A Bit More Detail

Assorted Personal Notations, Essays, and Other Jottings

Posts Tagged ‘christianity

[BLOG] Some Tuesday links

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  • blogTO notes the plans to build a large park under the western Gardiner.
  • Centauri Dreams looks at Pluto.
  • The Dragon’s Tales goes to Syria.
  • Far Outliers reports from a despairing Siberian village.
  • Geocurrents notes that most Moravians live in Tanzania.
  • Joe. My. God. notes Ireland’s marriage laws have gone into effect.
  • Language Log looks at the spread of the shawm, a musical instrument, across Asia.
  • Lawyers, Guns and Money notes David Frum’s proposal to ethnically cleanse Muslims from Europe.
  • The Power and the Money’s Noel Maurer considers the prospects for a widened French war in Syria, noting that despite the popularity of intervention France cannot do much more.
  • The Volokh Conspiracy is critical of the European Union’s policy requiring the labeling of goods made in the West Bank.
  • Window on Eurasia notes the growth of barriers hindering the departure of Russians and looks at Stalin’s rivalry with Hitler in the Balkans and elsewhere.

[BLOG] Some Monday links

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  • blogTO notes that a TTC driver has been caught on video … doing pushups.
  • Centauri Dreams looks at the discovery of distant dwarf planet V774104.
  • The Dragon’s Gaze reports that white dwarf SDSS1228+1040 is surrounded by a ring of shattered planets.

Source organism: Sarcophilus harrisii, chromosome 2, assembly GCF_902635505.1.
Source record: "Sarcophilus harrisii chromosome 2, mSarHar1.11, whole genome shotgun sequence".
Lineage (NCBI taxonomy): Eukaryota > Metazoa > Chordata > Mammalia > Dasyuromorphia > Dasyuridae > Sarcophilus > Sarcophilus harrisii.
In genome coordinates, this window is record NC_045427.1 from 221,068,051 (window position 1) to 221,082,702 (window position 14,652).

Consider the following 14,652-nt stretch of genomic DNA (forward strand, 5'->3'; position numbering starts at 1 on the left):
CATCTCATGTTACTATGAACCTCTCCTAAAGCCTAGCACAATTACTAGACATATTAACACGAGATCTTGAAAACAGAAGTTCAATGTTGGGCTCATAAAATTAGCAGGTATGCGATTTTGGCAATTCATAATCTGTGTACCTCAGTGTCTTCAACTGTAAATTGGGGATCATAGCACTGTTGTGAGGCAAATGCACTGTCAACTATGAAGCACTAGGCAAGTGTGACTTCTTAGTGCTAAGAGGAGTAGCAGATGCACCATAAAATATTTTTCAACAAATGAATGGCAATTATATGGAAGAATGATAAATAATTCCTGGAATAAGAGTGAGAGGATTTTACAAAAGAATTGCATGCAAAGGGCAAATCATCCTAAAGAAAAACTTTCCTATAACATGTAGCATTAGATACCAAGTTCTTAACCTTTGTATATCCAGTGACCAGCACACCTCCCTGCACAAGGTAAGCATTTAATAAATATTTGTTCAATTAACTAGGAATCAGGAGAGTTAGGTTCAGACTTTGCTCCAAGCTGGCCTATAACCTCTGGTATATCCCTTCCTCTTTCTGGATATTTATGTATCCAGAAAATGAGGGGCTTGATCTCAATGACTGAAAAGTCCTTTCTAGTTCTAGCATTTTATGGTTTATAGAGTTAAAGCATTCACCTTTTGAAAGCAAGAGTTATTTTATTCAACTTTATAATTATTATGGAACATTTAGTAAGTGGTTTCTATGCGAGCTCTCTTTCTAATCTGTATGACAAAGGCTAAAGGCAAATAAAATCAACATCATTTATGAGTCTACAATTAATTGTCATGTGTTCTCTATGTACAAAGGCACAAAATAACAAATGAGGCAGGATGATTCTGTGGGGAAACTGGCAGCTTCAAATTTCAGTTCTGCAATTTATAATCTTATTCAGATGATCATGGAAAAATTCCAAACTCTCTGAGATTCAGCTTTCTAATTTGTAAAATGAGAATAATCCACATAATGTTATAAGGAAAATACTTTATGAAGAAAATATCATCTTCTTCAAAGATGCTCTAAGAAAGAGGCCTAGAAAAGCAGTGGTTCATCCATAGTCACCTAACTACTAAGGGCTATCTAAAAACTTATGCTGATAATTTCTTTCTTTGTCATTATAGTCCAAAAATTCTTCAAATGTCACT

• The Dragon’s Tales notes widespread German espionage on allies, undermining somewhat German official protests.
  • Far Outliers notes how the desire of Afghan Communists in the late 1970s for radical reform undermined their cause fatally.
  • Geocurrents looks at the various heterodox Christian movements around the world, like Mormons and Jehovah’s Witnesses.
  • Language Hat notes how people repairing a church in Russia found centuries’ worth of bird nests, often made of written documents.
  • Language Log looks at a photo caption translated from Tibetan to English via Singlish.
  • Marginal Revolution writes about the Chinese economic slowdown.
  • The Planetary Science Blog reports from Ceres.
  • The Russian Demographics Blog shares a map of China, comparing life expectancy in different jurisdictions to different countries.
  • Torontoist reports on a pediatric clinic that opened up in a Toronto public school.
  • Towleroad notes the governor of Utah has argued a judge who removed a child from gay foster parents should follow the law.
  • Window on Eurasia notes the relative disinterest of ethnic Russians in the Baltic States in Russia, and looks at the Ukrainian recognition of the Crimean Tatar genocide.
  • The Financial Times‘ The World links to a paper noting, in Africa, the close relationship between city lights and economic growth.

[LINK] “The Inanity of the Starbucks Christmas Cup ‘Controversy’”

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The Atlantic‘s Emma Green is entirely accurate about the ridiculous nature of this supposed controversy.

“Maybe we should boycott Starbucks. I don’t know,” Donald Trump said on Monday night at a speech in Springfield, Illinois. “Seriously, I don’t care.”